This is where schools play an important role. But it’s hard to see most teens as anything other than lethargic, especially in the classroom. So how are we supposed to know the difference? Particularly when, due to an historic lack of medical education on ME, even doctors can find that difficult!

Fortunately, ME has a unique symptom called post-exertional malaise (PEM) – an abnormal physical response to activity shown as a worsening of or increase in symptoms. In schools, this can be seen even in milder cases, for example, in a drop-off in attendance at the end of the week, or struggling to concentrate fully towards the end of the day.

Continuing to do too much exacerbates the illness and causes PEM, leading to short-term or long-term deterioration. Students managing to come into school need teachers to know the importance of pacing activity and the impact this has on prognosis.

It can be hard for schools to balance the requirement to educate with a student’s health needs. ME fluctuates from day-to-day and is hard to predict. But positive communication with the family will hash out clear priorities and should aim for a highly flexible approach that best meets the student’s long-term goals.

A healthy balance

Whether we think school should be at the top of the list or not, it’s only one piece of the puzzle when looking at the future. So, a healthy balance of education, socialisation and development is needed. Students should remain on roll and feel part of the school – included, even if they aren’t well enough to be there.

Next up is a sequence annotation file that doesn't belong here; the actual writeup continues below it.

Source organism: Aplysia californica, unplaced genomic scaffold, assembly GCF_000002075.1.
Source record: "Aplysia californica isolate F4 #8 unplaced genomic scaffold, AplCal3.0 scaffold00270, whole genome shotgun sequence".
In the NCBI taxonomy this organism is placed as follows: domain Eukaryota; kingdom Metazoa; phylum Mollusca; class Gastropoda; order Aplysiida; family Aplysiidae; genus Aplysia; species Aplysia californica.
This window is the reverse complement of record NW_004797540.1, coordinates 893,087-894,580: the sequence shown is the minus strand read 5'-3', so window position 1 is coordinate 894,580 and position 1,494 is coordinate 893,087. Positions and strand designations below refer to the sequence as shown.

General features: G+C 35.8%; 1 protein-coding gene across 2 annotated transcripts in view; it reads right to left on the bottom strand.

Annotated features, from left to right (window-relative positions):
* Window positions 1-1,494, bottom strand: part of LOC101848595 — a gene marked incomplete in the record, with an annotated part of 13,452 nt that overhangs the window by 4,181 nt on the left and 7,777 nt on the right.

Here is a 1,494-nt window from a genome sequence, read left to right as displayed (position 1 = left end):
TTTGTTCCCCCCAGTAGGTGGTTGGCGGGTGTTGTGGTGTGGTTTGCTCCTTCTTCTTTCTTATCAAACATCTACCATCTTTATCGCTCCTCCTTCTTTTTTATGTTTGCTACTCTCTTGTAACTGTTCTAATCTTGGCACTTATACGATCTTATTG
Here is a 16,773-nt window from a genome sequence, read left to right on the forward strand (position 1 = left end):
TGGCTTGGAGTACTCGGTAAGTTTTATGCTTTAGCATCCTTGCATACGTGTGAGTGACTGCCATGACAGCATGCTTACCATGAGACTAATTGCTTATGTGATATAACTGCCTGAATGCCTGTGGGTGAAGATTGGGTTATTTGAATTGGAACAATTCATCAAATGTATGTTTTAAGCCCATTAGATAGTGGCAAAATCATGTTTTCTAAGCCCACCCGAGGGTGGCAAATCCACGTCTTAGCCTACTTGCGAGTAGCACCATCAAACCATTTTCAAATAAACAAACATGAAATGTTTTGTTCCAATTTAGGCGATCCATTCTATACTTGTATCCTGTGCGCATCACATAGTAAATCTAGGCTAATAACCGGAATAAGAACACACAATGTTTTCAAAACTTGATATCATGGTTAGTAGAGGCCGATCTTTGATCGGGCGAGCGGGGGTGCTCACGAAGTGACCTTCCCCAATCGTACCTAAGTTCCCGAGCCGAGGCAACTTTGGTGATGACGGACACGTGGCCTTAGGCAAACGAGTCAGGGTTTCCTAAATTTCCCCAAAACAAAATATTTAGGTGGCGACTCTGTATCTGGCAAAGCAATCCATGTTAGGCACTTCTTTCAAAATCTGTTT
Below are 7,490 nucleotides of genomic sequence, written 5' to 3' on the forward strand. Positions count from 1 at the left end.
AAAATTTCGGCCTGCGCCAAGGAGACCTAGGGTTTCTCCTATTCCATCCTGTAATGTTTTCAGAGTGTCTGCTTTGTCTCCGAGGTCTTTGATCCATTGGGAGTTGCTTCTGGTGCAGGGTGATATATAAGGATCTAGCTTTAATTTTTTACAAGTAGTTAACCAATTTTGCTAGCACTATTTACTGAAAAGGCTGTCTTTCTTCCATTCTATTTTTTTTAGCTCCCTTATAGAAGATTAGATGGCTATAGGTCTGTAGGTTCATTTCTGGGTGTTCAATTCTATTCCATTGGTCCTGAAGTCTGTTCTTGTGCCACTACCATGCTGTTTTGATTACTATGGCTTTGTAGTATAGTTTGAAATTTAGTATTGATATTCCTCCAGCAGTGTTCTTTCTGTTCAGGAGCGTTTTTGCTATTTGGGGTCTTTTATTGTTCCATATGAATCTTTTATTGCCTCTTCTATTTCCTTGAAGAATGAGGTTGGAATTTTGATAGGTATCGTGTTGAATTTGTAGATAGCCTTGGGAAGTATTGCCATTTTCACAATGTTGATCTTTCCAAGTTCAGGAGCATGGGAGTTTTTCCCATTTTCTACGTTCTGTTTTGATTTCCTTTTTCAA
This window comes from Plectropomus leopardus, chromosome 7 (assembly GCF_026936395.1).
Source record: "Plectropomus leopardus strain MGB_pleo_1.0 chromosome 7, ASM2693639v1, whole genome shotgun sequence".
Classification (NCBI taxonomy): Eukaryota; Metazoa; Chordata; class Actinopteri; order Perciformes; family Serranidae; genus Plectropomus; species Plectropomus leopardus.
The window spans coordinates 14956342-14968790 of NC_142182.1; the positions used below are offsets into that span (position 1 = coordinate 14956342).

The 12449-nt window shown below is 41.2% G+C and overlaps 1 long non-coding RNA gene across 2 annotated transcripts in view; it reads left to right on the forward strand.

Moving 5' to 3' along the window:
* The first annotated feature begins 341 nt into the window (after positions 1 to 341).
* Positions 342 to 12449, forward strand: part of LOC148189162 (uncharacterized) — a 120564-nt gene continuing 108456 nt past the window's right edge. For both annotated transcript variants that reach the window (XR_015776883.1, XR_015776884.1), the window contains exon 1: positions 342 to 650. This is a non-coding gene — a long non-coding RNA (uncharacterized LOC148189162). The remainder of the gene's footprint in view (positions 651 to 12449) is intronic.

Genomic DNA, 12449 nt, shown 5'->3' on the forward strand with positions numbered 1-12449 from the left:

A highly-motivated or bright student whose attendance becomes sporadic or who becomes less engaged in lessons will likely give rise to safeguarding concerns, so it’s important schools understand how ME could be a cause for these changes. Families should be spared unnecessary accusations and suspicion.

No-one expects school staff to fully understand ME; it’s a highly complex illness. The key is to seek advice from experts such as Tymes Trust, who take a pragmatic, informed approach in supporting schools, students and families. Guidance will need to be sought on how to meet the requirements of the Equality Act in helping a disabled student access education and the wider school community.

Despite what they say to the contrary, most students would be devastated if forced to miss such a huge chunk of school. Those who do miss out deserve care and compassion; their health needs are paramount. Just as with any other student with a long-term illness.


School support – 3 ways to help students with ME

  • Cognitive function is affected by ME (a symptom known as brain fog), so involvement from the SENCO is needed. Make sure you apply for exam arrangements, including delayed start times and in some cases sitting the exams at home. jcq.org.uk
  • Tymes Trust is an ME charity for young people run by a former head teacher. The website has information specifically for schools and SENCOs, and they can directly help and advise schools with students who have ME. tymestrust.org
  • Unrest is an award-winning documentary by Jennifer Brea, who has ME. It gives valuable insight into the daily challenges faced by people with ME and is available to watch on Netflix and Amazon Prime. In the US it forms part of the continuing medical training programme and counts as CPD. Ask your school if they will do the same. unrest.film

Claire Tripp manages her daughter’s education and campaigns for health equality with #MEAction. Follow her on Twitter at @chicaguapa.